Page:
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Journal of Oncology
Volume 2011, Article ID 860103, 11 pages
Review Article

Polonium and Lung Cancer

1Department of Territorial Pneumotisiology, AUSL of Bologna, 40124 Bologna, Italy
2Regional Health Service of Emilia Romagna, AUSL of Bologna, 40124 Bologna, Italy
3Université Paris XI, DIU tabacologie, 75012 Paris, France
4Complex Unit of The Institute of Chemical, Radiochemical, and Metallurgic Sciences University of Bologna (SMETEC), 40126 Bologna, Italy

Received 10 February 2011; Accepted 4 April 2011

Academic Editor: Aditi Chatterjee

Copyright © 2011 Vincenzo Zagà et al. This is an open access article distributed under the Creative Commons Attribution License, which permits unrestricted use, distribution, and reproduction in any medium, provided the original work is properly cited.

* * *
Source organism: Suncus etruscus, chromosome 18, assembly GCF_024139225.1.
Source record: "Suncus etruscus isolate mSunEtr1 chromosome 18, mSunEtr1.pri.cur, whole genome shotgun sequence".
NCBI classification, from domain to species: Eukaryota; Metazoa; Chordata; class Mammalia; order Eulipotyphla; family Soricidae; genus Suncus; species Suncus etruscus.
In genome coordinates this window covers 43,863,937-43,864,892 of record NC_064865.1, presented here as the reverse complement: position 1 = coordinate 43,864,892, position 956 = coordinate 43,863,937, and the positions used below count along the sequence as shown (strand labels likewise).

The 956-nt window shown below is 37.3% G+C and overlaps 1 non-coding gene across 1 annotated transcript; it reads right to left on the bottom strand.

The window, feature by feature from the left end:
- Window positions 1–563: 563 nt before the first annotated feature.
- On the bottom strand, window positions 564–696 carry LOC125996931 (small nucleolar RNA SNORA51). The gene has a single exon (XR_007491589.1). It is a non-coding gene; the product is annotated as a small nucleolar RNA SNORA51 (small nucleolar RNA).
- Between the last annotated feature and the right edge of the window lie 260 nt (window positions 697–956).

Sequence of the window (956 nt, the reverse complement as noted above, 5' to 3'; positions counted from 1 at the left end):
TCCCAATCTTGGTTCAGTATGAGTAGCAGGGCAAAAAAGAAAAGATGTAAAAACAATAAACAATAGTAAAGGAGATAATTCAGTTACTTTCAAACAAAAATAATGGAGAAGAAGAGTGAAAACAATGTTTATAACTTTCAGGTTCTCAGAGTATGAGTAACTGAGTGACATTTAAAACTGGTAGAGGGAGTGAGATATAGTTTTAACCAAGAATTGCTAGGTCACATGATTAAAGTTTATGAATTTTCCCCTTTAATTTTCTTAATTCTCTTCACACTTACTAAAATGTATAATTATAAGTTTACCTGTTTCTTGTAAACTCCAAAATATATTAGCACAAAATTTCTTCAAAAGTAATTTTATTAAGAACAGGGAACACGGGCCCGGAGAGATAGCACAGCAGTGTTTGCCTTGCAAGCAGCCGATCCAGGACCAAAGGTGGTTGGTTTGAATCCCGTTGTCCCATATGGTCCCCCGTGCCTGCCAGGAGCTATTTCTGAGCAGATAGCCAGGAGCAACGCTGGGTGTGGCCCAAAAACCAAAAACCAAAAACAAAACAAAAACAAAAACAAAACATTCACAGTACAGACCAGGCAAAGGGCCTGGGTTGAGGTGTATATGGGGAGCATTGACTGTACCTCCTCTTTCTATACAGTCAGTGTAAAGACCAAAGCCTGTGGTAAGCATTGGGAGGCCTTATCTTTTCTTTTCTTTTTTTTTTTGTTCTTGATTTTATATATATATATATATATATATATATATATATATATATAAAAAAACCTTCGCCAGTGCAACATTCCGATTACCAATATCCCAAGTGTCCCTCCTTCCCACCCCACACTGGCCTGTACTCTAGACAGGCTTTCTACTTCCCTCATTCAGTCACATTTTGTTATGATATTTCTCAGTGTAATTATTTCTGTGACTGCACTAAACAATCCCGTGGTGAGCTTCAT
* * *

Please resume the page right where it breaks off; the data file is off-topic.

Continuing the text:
The alpha-radioactive polonium 210 (Po-210) is one of the most powerful carcinogenic agents of tobacco smoke and is responsible for the histotype shift of lung cancer from squamous cell type to adenocarcinoma. According to several studies, the principal source of Po-210 is the fertilizers used in tobacco plants, which are rich in polyphosphates containing radio (Ra-226) and its decay products, lead 210 (Pb-210) and Po-210. Tobacco leaves accumulate Pb-210 and Po-210 through their trichomes, and Pb-210 decays into Po-210 over time. With the combustion of the cigarette smoke becomes radioactive and Pb-210 and Po-210 reach the bronchopulmonary apparatus, especially in bifurcations of segmental bronchi. In this place, combined with other agents, it will manifest its carcinogenic activity, especially in patients with compromised mucous-ciliary clearance. Various studies have confirmed that the radiological risk from Po-210 in a smoker of 20 cigarettes per day for a year is equivalent to the one deriving from 300 chest X-rays, with an autonomous oncogenic capability of 4 lung cancers per 10000 smokers. Po-210 can also be found in passive smoke, since part of Po-210 spreads in the surrounding environment during tobacco combustion. Tobacco manufacturers have been aware of the alpha-radioactivity presence in tobacco smoke since the sixties.